Project Shakespeare Epilogue - monday 2010-05-31 2305 last modified 2010-06-02 1416
Categories: Daily Grind
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Romeo and Juliet, Julius Caesar, Macbeth, A Midsummer Night's Dream, The Tempest, Othello, The Taming of the Shrew, The Merchant of Venice. The collected works of Shakespeare, much larger than the high school syllabus listed above, makes for a formidable print volume. Happily, it can be condensed into the solid state guts of a device that fits in your hand. A project that began half a decade ago with the purchase of said print collection and sat untouched for most of the middle four years finally concluded this past weekend with the electronic Measure for Measure. More than two-thirds of the plays were taken up in the past half year. You could read all of them in that time; I slowed down near the end.

Reading all of Shakespeare in a row highlights some interesting recurring themes. Female protagonists engaging in salvific, clandestine transvestism, virginity and innocence and life maintained by a witty tongue, embodiments of verbal comic brilliance in fools, inexplicably motivated jackassery to all and sundry in villains, mistaken infidelity leading to destructive jealousy, and just deserts arrived at by labyrinthine plots, contravening normal expectations of death or loss by neat, incontestable proof. Some of these plays are utterly incomprehensible without contextual assistance (Merry Wives of Windsor could actually be monkeys on a typewriter for all the late sixteenth century urban patois employed - a Ye Olde Urban Dictionary would be useful), some undeservedly sit in the shadows of their more popular peers.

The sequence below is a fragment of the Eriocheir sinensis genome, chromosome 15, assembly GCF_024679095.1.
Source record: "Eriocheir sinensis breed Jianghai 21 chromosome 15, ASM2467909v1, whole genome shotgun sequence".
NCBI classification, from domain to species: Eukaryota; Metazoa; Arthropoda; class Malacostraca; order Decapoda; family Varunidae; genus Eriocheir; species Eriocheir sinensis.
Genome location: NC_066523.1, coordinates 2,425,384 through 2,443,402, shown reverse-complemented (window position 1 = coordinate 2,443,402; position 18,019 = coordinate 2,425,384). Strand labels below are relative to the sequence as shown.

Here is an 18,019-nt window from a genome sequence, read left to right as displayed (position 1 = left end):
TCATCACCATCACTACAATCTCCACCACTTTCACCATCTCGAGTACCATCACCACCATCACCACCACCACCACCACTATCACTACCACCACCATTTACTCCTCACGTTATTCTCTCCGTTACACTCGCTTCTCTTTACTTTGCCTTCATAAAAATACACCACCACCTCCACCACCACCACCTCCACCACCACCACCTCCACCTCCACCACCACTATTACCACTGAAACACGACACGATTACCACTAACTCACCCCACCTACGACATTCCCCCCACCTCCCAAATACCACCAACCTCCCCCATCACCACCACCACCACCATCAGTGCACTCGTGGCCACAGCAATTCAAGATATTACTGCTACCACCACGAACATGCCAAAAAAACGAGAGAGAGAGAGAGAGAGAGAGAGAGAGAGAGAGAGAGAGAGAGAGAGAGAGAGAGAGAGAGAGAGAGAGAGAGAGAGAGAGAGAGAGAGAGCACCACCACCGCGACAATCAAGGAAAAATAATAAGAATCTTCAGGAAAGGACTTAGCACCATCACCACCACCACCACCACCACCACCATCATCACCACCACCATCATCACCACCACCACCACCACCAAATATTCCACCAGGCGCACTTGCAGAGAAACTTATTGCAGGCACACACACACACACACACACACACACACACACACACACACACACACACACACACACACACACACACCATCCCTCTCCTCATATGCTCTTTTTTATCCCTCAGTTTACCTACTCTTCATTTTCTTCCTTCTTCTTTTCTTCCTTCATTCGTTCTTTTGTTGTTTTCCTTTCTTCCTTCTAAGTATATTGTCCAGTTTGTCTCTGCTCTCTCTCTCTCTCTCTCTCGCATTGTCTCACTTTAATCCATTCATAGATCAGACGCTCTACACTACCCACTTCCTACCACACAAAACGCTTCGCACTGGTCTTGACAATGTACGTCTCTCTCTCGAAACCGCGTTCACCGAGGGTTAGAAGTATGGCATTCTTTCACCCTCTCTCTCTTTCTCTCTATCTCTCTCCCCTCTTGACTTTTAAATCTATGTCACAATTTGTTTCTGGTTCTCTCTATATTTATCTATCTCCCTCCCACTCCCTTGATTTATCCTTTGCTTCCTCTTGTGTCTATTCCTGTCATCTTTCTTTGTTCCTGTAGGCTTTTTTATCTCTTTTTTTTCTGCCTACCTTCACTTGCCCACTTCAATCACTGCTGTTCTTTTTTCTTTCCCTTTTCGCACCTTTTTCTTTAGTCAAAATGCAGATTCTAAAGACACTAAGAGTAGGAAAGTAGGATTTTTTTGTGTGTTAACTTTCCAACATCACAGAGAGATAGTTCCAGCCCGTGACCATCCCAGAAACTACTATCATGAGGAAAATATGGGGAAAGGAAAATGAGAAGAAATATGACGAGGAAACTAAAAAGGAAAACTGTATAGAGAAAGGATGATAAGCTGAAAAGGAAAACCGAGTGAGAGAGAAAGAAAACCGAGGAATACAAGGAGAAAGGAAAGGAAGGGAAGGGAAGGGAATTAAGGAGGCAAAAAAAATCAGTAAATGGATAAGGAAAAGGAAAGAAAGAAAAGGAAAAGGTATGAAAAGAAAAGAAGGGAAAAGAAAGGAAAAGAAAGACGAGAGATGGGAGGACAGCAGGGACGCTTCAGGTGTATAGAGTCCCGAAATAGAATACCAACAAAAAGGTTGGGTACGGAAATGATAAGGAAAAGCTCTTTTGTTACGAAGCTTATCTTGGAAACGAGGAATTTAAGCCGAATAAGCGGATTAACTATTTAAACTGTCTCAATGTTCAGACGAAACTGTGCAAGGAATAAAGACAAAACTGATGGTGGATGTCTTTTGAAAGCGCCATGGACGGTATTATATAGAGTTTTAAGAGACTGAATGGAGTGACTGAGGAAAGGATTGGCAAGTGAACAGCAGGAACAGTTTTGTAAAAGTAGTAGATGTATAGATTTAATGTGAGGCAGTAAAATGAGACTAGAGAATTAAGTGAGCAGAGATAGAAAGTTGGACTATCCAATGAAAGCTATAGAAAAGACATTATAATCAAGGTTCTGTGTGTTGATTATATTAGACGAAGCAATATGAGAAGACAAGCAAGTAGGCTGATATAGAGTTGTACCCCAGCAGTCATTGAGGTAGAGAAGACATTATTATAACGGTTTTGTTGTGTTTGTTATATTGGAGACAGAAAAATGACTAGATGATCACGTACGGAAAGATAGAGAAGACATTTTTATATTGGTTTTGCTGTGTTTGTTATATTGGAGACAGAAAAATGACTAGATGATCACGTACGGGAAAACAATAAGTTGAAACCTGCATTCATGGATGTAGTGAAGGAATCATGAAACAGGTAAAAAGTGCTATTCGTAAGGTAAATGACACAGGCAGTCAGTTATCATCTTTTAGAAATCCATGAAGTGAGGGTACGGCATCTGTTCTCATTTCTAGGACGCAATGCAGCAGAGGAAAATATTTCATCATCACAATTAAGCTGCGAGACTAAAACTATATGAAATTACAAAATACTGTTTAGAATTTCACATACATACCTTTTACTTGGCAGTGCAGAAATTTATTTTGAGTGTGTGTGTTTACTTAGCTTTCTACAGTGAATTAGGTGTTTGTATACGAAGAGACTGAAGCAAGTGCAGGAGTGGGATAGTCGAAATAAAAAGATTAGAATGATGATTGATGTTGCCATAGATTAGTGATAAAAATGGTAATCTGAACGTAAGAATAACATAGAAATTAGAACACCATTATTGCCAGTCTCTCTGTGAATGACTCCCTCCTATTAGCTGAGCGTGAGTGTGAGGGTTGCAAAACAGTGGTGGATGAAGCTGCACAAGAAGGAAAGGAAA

I've feared the history plays, especially having read some of them earlier out of sequence. Richard III stands much better in place, at the end of a tetralogy, instead of on its own, no matter its brilliance. Both the Henry / Richard tetralogies, with a brief history of British royalty in hand, are engrossing page turners, and the other individual histories are similar. They're not intimidating once started, quite the contrary.

A Winter's Tale and Pericles ended up amongst my favorites. We have a tendency to defer to specialists and authorities. It would be a shame for Shakespeare to seem like it couldn't sit on the shelf with modern forms of comedy, drama, and tragedy. His work need not sit and molder under guard as genius only understood by other literary, academic geniuses. I don't fully understand his genius. I still find his writing engaging, even with everything going against him: a stage form I never particularly cared for (Shakespeare is usually better read than watched), going on half a millennia old, on topics and people I normally have no interest in, frequently dropping into French, Latin, or Italian, coming from a culture I don't genetically share. Maybe there's some of his genius: his lewd, lurid, pedestrian appeal remains for the groundling in all of us.

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